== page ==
Or, as medievals drank it, “the hops-less beer”. Medieval beer, before hops was mixed with it, was mixed with plenty of herbs and spices for preservation.
Such a beer was called gruit, which is a German dialect for herb. It was still notoriously difficult to preserve, and much weaker and sweeter than today’s beer. It was also cloudy (because unfiltered) and had much less carbonation.
But it did not stop anyone. Polish peasants were known to drink up to 3 liters of beer per day while hacking away at the fields. They also possessed some great agriculture. Coincidence? Cheers!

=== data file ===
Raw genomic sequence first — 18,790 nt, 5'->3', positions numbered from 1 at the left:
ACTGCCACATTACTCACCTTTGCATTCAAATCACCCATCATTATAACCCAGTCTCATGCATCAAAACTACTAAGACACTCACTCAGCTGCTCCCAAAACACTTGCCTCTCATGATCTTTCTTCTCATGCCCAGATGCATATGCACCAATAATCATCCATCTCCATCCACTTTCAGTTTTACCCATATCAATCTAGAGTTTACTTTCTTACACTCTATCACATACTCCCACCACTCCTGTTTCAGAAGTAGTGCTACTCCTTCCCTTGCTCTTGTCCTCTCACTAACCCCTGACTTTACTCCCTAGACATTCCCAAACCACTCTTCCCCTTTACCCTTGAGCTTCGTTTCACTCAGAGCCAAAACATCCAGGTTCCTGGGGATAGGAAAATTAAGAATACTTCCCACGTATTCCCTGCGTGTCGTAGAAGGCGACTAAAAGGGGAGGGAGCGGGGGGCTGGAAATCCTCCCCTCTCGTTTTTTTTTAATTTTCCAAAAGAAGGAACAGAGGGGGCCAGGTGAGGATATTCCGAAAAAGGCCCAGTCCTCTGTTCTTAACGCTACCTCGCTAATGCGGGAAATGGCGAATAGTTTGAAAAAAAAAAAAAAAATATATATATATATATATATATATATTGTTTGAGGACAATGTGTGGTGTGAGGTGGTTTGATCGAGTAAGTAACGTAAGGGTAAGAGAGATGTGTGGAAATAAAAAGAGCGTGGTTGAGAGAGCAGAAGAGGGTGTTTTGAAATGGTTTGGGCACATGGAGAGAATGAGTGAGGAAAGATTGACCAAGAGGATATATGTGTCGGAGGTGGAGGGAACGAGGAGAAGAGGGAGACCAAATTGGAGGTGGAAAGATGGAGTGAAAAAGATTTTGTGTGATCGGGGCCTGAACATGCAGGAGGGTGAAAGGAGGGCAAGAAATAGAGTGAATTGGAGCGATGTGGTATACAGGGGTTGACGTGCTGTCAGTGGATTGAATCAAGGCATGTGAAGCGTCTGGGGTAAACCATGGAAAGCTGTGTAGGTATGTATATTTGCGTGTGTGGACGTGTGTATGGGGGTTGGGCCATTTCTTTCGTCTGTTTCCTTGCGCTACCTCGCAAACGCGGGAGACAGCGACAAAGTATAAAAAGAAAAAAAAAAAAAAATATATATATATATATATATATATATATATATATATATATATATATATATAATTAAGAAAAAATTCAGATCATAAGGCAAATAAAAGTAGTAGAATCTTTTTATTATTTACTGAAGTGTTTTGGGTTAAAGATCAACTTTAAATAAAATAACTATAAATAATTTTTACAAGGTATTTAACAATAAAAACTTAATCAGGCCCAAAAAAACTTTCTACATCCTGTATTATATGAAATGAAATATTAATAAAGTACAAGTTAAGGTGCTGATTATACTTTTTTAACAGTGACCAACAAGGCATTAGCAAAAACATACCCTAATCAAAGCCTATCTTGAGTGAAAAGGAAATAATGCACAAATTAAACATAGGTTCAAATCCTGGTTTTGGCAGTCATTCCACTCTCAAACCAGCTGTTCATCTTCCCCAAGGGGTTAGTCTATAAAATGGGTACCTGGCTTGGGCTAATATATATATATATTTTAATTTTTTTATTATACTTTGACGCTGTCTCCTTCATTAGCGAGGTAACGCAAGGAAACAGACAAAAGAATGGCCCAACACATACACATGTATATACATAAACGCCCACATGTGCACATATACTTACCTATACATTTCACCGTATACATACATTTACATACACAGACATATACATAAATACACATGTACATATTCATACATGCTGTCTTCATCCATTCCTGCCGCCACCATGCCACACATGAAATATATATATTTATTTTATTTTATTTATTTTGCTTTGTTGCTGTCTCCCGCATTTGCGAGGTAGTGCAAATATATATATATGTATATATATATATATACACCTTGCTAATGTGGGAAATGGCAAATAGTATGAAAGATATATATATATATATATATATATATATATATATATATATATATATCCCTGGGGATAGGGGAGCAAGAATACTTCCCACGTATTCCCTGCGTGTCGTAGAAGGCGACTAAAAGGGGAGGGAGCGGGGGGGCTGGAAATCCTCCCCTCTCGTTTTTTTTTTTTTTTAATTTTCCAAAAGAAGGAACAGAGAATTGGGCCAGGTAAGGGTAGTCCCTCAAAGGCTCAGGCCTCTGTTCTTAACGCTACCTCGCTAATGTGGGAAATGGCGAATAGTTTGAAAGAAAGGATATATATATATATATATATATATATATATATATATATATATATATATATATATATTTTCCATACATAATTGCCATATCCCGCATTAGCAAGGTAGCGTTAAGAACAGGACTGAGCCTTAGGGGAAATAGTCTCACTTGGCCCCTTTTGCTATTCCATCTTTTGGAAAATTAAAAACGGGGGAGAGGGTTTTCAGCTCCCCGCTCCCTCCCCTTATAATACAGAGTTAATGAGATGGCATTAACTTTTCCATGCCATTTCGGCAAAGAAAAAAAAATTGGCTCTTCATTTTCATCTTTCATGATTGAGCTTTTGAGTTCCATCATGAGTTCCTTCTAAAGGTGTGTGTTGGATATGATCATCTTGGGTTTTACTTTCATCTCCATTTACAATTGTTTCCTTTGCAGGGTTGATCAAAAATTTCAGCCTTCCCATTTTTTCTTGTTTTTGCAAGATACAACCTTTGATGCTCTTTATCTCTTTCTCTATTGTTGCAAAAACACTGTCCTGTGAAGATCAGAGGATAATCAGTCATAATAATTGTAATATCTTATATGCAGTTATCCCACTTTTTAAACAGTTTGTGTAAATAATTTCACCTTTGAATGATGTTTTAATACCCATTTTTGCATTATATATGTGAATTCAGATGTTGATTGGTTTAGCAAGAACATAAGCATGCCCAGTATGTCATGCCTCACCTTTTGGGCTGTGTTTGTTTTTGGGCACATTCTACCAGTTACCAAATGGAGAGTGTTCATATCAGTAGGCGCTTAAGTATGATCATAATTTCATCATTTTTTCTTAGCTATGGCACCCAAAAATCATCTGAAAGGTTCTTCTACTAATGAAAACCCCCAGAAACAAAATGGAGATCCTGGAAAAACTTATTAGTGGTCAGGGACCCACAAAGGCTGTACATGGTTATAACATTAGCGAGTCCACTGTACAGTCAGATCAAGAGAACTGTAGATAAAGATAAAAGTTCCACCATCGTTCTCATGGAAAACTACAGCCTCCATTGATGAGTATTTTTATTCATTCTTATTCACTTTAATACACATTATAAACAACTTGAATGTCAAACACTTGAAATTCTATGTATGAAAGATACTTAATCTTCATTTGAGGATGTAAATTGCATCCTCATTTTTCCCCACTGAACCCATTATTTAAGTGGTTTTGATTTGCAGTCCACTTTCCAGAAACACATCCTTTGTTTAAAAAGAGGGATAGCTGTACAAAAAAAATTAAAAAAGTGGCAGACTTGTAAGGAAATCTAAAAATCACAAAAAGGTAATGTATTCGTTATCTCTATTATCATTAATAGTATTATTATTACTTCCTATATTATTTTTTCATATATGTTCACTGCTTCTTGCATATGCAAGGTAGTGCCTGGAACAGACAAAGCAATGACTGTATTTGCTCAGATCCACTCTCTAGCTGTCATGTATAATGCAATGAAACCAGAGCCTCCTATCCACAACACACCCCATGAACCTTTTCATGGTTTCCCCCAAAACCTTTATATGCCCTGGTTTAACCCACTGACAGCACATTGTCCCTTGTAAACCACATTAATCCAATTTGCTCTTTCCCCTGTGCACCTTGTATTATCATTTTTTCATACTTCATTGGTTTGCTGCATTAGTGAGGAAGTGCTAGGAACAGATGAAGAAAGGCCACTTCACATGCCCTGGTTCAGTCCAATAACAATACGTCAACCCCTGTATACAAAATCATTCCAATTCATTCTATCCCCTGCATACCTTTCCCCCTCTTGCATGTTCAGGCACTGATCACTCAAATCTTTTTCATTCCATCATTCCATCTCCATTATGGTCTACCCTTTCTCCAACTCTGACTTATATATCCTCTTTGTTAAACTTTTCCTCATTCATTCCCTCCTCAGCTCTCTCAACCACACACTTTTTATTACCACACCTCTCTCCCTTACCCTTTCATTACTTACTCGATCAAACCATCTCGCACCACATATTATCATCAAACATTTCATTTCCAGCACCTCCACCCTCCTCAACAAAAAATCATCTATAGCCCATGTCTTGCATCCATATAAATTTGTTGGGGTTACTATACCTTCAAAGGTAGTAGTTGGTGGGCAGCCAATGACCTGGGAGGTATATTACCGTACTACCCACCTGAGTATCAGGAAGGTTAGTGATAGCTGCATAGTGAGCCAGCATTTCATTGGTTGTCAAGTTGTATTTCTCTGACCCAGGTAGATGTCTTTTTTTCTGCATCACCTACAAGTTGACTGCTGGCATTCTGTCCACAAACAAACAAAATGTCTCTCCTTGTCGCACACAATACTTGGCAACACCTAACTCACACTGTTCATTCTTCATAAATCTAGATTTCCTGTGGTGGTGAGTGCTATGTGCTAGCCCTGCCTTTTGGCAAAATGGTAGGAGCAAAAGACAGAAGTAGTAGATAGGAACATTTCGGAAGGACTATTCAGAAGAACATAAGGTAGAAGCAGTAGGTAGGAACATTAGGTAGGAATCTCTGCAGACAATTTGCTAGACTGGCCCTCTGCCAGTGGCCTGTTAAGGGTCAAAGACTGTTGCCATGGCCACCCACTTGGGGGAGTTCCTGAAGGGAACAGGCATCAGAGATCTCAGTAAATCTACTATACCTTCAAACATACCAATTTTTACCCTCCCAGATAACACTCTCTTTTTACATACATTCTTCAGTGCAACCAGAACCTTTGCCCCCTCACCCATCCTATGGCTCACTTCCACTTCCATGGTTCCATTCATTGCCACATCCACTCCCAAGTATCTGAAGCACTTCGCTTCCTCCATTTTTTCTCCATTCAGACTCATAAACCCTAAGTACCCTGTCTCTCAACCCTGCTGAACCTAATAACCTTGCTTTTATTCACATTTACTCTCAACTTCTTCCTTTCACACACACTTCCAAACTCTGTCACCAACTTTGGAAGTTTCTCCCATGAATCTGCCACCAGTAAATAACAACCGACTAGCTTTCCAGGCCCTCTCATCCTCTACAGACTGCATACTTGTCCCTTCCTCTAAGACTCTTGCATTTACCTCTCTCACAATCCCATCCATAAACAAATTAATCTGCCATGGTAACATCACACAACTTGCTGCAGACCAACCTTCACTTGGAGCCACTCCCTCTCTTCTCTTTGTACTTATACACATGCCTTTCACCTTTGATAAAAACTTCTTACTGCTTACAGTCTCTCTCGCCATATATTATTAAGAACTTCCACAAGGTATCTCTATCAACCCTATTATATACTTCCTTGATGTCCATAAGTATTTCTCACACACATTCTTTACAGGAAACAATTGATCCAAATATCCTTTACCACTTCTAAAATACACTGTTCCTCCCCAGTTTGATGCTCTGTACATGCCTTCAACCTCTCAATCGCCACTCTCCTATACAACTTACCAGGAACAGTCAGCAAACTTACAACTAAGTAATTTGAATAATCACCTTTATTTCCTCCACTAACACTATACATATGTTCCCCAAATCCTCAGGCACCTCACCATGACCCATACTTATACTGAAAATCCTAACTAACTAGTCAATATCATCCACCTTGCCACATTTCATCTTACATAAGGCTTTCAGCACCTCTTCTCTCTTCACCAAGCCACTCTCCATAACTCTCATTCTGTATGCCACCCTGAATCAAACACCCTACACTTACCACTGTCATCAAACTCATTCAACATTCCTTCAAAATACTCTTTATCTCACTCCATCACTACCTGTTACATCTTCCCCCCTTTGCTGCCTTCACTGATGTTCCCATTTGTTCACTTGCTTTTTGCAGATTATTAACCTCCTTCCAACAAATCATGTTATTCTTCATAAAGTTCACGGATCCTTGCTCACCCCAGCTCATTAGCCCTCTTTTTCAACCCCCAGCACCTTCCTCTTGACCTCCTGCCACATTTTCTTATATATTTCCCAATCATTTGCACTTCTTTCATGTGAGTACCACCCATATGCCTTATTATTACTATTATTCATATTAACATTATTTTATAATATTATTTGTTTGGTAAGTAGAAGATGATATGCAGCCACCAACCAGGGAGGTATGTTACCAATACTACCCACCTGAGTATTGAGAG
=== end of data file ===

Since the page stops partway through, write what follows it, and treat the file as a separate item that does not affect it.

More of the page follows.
Bavarians might have already put hops into beer as early as the 8th century, but it is unsure when the rest of Europe started making beer in that fashion. This “new” way of making beer was called “hopping beer”. And the Germans first developed the Purity Law (“Reinheitsgebot”) to filter out the cloudiness and gunk. In Germany today some still say beer is considered “liquid bread”, which originated in the Middle Ages.
A close hops-free beer for your medieval pleasure is the 13th century German Grut Bier still made today; it is made without hops and instead herbs, for preservation.